The catch?

We couldn’t plan it.

We had to pack our bags the night before and arrive at the airport the next morning with no destination in mind. We were to look at the departures screen (this visual made us both very happy) and choose a place to go.

Right then.

We only made one rule for this trip…neither of us could have been at our mystery destination before. We decided on a 3 day adventure and packed for a variety of weather conditions.

For months we looked forward to it, not even knowing what “it” would be.

As the weeks approached, we became bombarded by every reason under the sun NOT to go.

Stuff for the kids, events we should attend, work piling up…it felt too easy to be lured by the pull of life’s demands and cancel a trip to no particular destination, one without an airline ticket or hotel reservation. How could we take the time? Two workings moms who have no reason to jump on a plane just for fun and explore a new land where there were 37,069 things potentially holding us back. But we stayed the course and held on to our commitment to each other.

The night before we spent an hour on the phone, laughing like crazy, as we packed for trip to who knows where…

We went through our very unplanned list.

Bathing suit? Check.

Winter gloves just in case? Check.

Sweater? Check.

Hiking clothes? Check.

Most importantly…passport? Check.

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The next morning we both dropped our kids off at school on opposite sides of NYC.

3 blocks into our plan to go to JFK we decided to change our route right then and there. We were going to Newark. Of course…we are Jersey girls!

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The Uber driver turned around and asked us, “Newark airport? Which terminal?” We belted out in laughter and replied, “We have no idea…which one do you think?!”

The entire cab ride was spent deciding which terminal would hold the most promise for our adventure. We finally chose the terminal that not only seemed like it had the most international flights but the one in the middle of the airport, making it easy to do a mad dash to a flight from any gate. When we walked into Terminal B, it was a ghost town. There was one flight leaving for Tel Aviv, and not only was it already boarding, we had both been there before.

We rushed over to Terminal C aware that every minute might mean losing a coveted flight option for our adventure. As we looked over Terminal C’s options we saw Albany, Dayton, Tallahassee, Dallas... suddenly reminded of why getting to the airport by 5am is a good idea. By 930am, we had missed hundreds of early morning options, and most other international flights wouldn’t leave until evening. Note to selves (amateur spontaneous adventurers), lesson learned for next year.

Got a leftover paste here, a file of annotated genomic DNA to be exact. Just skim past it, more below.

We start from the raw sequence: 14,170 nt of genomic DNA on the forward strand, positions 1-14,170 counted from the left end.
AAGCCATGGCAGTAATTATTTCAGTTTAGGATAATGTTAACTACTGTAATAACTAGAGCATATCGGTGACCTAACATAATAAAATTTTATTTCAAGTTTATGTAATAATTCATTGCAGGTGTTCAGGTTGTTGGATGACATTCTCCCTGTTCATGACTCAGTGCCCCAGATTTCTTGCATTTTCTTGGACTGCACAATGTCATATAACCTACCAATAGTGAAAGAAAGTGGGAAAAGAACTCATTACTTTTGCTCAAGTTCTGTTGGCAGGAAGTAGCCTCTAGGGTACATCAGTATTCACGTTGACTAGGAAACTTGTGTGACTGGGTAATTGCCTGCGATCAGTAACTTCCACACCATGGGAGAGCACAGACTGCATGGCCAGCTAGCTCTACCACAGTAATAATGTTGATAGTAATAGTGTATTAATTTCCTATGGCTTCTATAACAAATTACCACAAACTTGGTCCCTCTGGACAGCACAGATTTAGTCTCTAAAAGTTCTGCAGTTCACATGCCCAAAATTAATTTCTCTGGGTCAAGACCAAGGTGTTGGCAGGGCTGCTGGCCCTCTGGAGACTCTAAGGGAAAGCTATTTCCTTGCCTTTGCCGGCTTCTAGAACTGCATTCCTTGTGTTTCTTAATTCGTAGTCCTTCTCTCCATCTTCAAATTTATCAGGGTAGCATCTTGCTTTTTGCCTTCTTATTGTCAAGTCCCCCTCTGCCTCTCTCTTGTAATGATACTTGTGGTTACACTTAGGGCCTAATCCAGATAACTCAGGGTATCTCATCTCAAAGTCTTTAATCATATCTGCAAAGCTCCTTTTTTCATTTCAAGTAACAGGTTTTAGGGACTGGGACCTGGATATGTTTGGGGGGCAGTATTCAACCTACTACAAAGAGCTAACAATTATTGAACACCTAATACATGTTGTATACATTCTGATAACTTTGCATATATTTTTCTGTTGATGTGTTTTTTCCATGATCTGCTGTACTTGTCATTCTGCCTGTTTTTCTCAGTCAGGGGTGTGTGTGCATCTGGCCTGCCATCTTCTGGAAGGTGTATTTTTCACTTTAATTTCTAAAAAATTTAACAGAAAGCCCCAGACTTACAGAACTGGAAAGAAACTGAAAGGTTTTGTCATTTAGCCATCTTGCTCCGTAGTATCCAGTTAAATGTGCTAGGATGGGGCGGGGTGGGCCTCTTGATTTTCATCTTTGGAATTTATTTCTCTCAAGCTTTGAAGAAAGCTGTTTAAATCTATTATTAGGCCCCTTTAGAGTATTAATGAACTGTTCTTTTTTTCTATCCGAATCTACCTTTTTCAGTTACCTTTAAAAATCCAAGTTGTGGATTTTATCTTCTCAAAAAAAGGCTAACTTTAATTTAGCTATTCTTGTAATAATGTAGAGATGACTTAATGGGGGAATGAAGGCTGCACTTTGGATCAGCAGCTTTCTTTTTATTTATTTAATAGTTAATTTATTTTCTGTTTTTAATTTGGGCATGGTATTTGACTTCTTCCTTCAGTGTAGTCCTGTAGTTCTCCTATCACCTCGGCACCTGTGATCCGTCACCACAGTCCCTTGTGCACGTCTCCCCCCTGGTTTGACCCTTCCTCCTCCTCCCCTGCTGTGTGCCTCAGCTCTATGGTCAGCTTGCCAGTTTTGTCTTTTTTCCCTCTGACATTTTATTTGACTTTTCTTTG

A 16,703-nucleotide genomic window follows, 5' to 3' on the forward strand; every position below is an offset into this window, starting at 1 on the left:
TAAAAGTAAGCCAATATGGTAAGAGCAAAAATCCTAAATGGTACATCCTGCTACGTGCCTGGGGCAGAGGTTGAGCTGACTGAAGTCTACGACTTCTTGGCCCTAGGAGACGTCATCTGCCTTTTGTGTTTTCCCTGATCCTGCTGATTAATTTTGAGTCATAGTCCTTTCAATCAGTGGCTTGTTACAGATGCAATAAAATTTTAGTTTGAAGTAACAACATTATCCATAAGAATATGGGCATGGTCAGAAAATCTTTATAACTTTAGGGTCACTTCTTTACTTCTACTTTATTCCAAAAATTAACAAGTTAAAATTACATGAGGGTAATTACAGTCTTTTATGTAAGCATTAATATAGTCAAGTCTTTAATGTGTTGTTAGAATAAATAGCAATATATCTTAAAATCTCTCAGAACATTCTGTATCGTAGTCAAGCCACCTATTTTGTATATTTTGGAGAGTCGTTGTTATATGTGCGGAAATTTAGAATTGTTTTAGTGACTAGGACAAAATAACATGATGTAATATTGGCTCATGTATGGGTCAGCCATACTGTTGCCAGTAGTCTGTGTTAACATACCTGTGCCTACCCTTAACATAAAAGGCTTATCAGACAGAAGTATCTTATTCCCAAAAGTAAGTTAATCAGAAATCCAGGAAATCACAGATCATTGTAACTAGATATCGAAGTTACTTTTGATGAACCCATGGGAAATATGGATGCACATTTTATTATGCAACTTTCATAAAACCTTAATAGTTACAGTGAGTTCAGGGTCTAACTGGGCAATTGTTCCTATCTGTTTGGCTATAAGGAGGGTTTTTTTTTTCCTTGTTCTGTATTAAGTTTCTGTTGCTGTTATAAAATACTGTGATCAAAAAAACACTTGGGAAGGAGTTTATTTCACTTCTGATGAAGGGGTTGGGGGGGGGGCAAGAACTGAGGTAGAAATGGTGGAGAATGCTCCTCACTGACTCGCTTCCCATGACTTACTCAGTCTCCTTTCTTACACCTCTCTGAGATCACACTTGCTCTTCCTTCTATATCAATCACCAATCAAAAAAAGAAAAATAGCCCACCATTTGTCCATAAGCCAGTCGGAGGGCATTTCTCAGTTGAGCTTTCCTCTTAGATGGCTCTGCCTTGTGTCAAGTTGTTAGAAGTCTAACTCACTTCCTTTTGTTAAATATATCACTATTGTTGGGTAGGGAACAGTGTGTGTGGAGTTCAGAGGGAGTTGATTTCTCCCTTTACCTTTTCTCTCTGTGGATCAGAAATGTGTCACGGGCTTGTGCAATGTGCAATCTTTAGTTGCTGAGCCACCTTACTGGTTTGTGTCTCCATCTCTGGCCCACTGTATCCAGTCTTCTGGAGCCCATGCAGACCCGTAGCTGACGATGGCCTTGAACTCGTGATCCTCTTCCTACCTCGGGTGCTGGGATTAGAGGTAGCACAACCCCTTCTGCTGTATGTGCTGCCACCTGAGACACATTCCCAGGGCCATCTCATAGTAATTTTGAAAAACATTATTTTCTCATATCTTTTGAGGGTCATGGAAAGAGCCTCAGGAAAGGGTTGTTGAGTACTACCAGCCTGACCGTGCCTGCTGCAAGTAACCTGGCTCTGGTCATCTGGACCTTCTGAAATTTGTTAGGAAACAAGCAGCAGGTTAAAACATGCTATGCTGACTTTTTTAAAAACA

But there was one destination smack in the middle of the screen that almost called out to us, seemingly standing out more boldly than the rest.


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Panama City, Panama.

We could get there on a United flight leaving at 3:40pm, direct and on time. We looked at each other and almost instantly agreed it was our place. We could get would arrive by dinner time, it (sort of) fit without our pre-discussed budget, and…it was warm.

We walked over to the counter to purchase tickets and the woman informed us that a few tickets were still available. She also told us that if we bought them on the airline’s website, we could save some money. We quickly pulled out our phones, filled out all the info and counted in unison to make sure we both ended up on the flight – 1,2,3 submit!


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We both got confirmation emails and walked immediately to the kiosks to printout our boarding passes and get seats next to each other. We checked our bags and felt giddy as we went through security to our freshly known destination – Panama.

We sat down to order lunch when all of sudden, as if reminding us just how spontaneous this trip was, we realized we needed to figure out where to stay!

We stopped at an airport bookstore and staring at us from the travel section was the last Lonely Planet guide on Panama.

We quickly purchased it. Then we googled Panama City and tried to quickly absorb the city’s sections, learn its geography and uncover the places we wanted to visit. We made a short list of all the things we wanted to do on our trip…tour of the historic district, Casco Viejo, a rainforest hike, the Panama Canal and visit a “deserted” island…all in 3 days.

Our greatest source of advice about what to do, where to stay and what to see? Facebook. One social post about our chosen mystery destination and we were flooded with tips, hotel recommendations and ideas about things to do.

The first recommendation came in from a well-traveled friend. She told us to call the American Trade Hotel and make a reservation…so we did. We checked that they had availability for 3 nights but only booked for one. Who knew where this trip was going to take us? We wanted to keep our options open.